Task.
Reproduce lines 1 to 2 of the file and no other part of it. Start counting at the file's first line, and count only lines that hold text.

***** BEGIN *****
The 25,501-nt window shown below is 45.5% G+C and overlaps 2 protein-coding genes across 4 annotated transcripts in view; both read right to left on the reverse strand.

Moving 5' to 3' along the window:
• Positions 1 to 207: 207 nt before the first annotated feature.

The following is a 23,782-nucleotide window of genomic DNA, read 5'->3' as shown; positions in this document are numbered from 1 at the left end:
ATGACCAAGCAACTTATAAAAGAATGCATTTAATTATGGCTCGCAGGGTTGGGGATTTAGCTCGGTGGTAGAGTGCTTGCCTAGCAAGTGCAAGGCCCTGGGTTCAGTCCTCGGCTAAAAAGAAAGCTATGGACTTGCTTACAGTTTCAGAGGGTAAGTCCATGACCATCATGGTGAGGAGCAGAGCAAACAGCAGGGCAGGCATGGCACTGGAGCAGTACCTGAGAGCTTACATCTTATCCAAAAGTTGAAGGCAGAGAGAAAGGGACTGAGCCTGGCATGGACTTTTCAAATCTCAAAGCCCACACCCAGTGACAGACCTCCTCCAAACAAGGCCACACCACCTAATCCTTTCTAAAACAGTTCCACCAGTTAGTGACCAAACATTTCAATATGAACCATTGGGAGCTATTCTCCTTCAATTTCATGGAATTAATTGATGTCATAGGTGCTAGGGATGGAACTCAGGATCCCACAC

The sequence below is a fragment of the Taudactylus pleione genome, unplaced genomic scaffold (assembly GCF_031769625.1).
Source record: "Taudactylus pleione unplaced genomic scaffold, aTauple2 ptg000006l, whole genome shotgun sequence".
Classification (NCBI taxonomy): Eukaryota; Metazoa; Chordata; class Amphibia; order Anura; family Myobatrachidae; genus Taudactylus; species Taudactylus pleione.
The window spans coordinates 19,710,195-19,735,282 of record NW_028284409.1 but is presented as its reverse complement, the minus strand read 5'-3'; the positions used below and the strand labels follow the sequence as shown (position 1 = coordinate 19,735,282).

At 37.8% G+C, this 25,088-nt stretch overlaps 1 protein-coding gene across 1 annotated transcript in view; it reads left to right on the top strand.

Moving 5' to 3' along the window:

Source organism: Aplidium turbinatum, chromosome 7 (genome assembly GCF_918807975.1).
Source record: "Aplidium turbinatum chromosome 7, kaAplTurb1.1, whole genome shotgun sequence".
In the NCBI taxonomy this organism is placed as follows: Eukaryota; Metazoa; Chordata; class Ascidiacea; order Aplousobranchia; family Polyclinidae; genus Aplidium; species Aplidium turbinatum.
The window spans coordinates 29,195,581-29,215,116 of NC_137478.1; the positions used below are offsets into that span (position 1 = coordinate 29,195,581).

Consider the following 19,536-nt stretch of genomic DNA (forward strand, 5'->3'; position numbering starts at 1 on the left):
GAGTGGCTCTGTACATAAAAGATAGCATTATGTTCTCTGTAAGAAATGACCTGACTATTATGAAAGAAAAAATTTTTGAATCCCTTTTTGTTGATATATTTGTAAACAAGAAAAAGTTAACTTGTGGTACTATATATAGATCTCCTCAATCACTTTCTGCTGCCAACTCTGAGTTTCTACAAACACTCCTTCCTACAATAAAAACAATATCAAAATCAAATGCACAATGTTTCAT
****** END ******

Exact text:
The 25,501-nt window shown below is 45.5% G+C and overlaps 2 protein-coding genes across 4 annotated transcripts in view; both read right to left on the reverse strand.

Moving 5' to 3' along the window: